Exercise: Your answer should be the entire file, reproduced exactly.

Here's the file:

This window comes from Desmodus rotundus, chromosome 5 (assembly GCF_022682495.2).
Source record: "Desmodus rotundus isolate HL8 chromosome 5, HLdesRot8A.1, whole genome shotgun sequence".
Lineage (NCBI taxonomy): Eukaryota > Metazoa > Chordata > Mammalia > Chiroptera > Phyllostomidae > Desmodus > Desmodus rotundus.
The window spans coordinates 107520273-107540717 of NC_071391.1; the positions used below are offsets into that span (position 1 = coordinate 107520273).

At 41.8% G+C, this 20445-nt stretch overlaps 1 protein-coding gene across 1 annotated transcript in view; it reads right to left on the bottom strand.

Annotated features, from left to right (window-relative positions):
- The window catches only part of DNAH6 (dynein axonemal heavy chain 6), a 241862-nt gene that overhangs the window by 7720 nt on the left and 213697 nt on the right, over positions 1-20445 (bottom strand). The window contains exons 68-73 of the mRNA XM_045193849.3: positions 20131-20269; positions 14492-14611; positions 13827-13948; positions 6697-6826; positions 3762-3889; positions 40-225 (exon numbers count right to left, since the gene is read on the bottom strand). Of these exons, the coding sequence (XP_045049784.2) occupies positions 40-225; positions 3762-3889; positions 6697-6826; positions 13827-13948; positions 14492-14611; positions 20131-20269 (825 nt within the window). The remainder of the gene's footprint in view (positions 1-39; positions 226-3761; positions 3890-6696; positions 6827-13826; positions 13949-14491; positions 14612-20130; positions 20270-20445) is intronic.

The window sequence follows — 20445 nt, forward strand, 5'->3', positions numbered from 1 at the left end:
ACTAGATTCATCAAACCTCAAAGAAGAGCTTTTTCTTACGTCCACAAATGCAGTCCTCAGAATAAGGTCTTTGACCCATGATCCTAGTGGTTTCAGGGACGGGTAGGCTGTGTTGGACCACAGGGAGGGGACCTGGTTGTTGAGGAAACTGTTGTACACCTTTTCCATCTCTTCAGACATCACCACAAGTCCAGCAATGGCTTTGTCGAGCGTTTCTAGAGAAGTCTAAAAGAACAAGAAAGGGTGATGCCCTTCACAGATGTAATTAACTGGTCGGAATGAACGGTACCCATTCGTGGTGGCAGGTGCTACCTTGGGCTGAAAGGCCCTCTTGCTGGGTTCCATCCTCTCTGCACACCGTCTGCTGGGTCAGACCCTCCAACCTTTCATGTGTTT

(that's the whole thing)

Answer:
This window comes from Desmodus rotundus, chromosome 5 (assembly GCF_022682495.2).
Source record: "Desmodus rotundus isolate HL8 chromosome 5, HLdesRot8A.1, whole genome shotgun sequence".
Lineage (NCBI taxonomy): Eukaryota > Metazoa > Chordata > Mammalia > Chiroptera > Phyllostomidae > Desmodus > Desmodus rotundus.
The window spans coordinates 107520273-107540717 of NC_071391.1; the positions used below are offsets into that span (position 1 = coordinate 107520273).

At 41.8% G+C, this 20445-nt stretch overlaps 1 protein-coding gene across 1 annotated transcript in view; it reads right to left on the bottom strand.

Annotated features, from left to right (window-relative positions):
- The window catches only part of DNAH6 (dynein axonemal heavy chain 6), a 241862-nt gene that overhangs the window by 7720 nt on the left and 213697 nt on the right, over positions 1-20445 (bottom strand). The window contains exons 68-73 of the mRNA XM_045193849.3: positions 20131-20269; positions 14492-14611; positions 13827-13948; positions 6697-6826; positions 3762-3889; positions 40-225 (exon numbers count right to left, since the gene is read on the bottom strand). Of these exons, the coding sequence (XP_045049784.2) occupies positions 40-225; positions 3762-3889; positions 6697-6826; positions 13827-13948; positions 14492-14611; positions 20131-20269 (825 nt within the window). The remainder of the gene's footprint in view (positions 1-39; positions 226-3761; positions 3890-6696; positions 6827-13826; positions 13949-14491; positions 14612-20130; positions 20270-20445) is intronic.

The window sequence follows — 20445 nt, forward strand, 5'->3', positions numbered from 1 at the left end:
ACTAGATTCATCAAACCTCAAAGAAGAGCTTTTTCTTACGTCCACAAATGCAGTCCTCAGAATAAGGTCTTTGACCCATGATCCTAGTGGTTTCAGGGACGGGTAGGCTGTGTTGGACCACAGGGAGGGGACCTGGTTGTTGAGGAAACTGTTGTACACCTTTTCCATCTCTTCAGACATCACCACAAGTCCAGCAATGGCTTTGTCGAGCGTTTCTAGAGAAGTCTAAAAGAACAAGAAAGGGTGATGCCCTTCACAGATGTAATTAACTGGTCGGAATGAACGGTACCCATTCGTGGTGGCAGGTGCTACCTTGGGCTGAAAGGCCCTCTTGCTGGGTTCCATCCTCTCTGCACACCGTCTGCTGGGTCAGACCCTCCAACCTTTCATGTGTTT